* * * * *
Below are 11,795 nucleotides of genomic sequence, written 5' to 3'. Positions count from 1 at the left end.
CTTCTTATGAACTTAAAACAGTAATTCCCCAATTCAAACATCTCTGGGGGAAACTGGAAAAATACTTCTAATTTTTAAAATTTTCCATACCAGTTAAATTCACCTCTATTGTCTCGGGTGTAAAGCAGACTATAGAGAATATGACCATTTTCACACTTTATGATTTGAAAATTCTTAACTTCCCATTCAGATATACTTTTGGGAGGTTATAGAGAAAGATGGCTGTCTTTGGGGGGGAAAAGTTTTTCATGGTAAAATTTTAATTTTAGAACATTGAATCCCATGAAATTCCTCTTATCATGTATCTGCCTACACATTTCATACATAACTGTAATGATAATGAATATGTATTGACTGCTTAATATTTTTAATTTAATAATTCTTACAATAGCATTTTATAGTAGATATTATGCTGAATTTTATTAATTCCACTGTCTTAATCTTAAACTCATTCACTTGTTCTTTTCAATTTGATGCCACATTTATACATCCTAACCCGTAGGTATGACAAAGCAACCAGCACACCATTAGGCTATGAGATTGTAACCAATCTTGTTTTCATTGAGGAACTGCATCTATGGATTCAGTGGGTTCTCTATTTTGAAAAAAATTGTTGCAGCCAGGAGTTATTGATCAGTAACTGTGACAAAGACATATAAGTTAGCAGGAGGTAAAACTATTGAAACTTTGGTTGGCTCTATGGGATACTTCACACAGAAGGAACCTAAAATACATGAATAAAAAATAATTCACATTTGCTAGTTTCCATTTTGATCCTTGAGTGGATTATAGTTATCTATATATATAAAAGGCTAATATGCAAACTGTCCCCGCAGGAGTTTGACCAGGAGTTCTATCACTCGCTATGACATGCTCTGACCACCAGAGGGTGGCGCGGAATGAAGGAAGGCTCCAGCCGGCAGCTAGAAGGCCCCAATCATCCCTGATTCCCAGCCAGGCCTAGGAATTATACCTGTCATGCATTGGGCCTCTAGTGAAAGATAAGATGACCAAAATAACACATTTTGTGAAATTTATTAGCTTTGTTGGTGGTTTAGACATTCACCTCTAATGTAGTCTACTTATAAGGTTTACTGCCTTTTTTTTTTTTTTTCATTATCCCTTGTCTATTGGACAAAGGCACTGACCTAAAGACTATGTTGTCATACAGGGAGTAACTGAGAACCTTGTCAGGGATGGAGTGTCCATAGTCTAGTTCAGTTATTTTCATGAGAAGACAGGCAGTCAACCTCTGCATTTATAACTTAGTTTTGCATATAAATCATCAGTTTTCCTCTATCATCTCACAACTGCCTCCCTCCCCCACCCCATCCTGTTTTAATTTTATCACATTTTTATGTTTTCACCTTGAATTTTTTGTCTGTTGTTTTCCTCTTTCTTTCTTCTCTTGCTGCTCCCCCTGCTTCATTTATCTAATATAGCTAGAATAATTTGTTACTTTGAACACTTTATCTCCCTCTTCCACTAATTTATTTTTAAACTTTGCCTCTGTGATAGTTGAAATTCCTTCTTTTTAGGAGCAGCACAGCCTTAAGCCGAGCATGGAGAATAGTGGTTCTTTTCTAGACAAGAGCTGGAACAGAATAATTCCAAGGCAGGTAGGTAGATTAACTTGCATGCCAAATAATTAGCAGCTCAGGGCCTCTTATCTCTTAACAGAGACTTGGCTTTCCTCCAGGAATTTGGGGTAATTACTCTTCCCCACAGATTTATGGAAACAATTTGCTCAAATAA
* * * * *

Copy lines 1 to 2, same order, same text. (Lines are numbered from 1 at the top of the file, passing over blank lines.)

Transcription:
Below are 11,795 nucleotides of genomic sequence, written 5' to 3'. Positions count from 1 at the left end.
CTTCTTATGAACTTAAAACAGTAATTCCCCAATTCAAACATCTCTGGGGGAAACTGGAAAAATACTTCTAATTTTTAAAATTTTCCATACCAGTTAAATTCACCTCTATTGTCTCGGGTGTAAAGCAGACTATAGAGAATATGACCATTTTCACACTTTATGATTTGAAAATTCTTAACTTCCCATTCAGATATACTTTTGGGAGGTTATAGAGAAAGATGGCTGTCTTTGGGGGGGAAAAGTTTTTCATGGTAAAATTTTAATTTTAGAACATTGAATCCCATGAAATTCCTCTTATCATGTATCTGCCTACACATTTCATACATAACTGTAATGATAATGAATATGTATTGACTGCTTAATATTTTTAATTTAATAATTCTTACAATAGCATTTTATAGTAGATATTATGCTGAATTTTATTAATTCCACTGTCTTAATCTTAAACTCATTCACTTGTTCTTTTCAATTTGATGCCACATTTATACATCCTAACCCGTAGGTATGACAAAGCAACCAGCACACCATTAGGCTATGAGATTGTAACCAATCTTGTTTTCATTGAGGAACTGCATCTATGGATTCAGTGGGTTCTCTATTTTGAAAAAAATTGTTGCAGCCAGGAGTTATTGATCAGTAACTGTGACAAAGACATATAAGTTAGCAGGAGGTAAAACTATTGAAACTTTGGTTGGCTCTATGGGATACTTCACACAGAAGGAACCTAAAATACATGAATAAAAAATAATTCACATTTGCTAGTTTCCATTTTGATCCTTGAGTGGATTATAGTTATCTATATATATAAAAGGCTAATATGCAAACTGTCCCCGCAGGAGTTTGACCAGGAGTTCTATCACTCGCTATGACATGCTCTGACCACCAGAGGGTGGCGCGGAATGAAGGAAGGCTCCAGCCGGCAGCTAGAAGGCCCCAATCATCCCTGATTCCCAGCCAGGCCTAGGAATTATACCTGTCATGCATTGGGCCTCTAGTGAAAGATAAGATGACCAAAATAACACATTTTGTGAAATTTATTAGCTTTGTTGGTGGTTTAGACATTCACCTCTAATGTAGTCTACTTATAAGGTTTACTGCCTTTTTTTTTTTTTTTCATTATCCCTTGTCTATTGGACAAAGGCACTGACCTAAAGACTATGTTGTCATACAGGGAGTAACTGAGAACCTTGTCAGGGATGGAGTGTCCATAGTCTAGTTCAGTTATTTTCATGAGAAGACAGGCAGTCAACCTCTGCATTTATAACTTAGTTTTGCATATAAATCATCAGTTTTCCTCTATCATCTCACAACTGCCTCCCTCCCCCACCCCATCCTGTTTTAATTTTATCACATTTTTATGTTTTCACCTTGAATTTTTTGTCTGTTGTTTTCCTCTTTCTTTCTTCTCTTGCTGCTCCCCCTGCTTCATTTATCTAATATAGCTAGAATAATTTGTTACTTTGAACACTTTATCTCCCTCTTCCACTAATTTATTTTTAAACTTTGCCTCTGTGATAGTTGAAATTCCTTCTTTTTAGGAGCAGCACAGCCTTAAGCCGAGCATGGAGAATAGTGGTTCTTTTCTAGACAAGAGCTGGAACAGAATAATTCCAAGGCAGGTAGGTAGATTAACTTGCATGCCAAATAATTAGCAGCTCAGGGCCTCTTATCTCTTAACAGAGACTTGGCTTTCCTCCAGGAATTTGGGGTAATTACTCTTCCCCACAGATTTATGGAAACAATTTGCTCAAATAA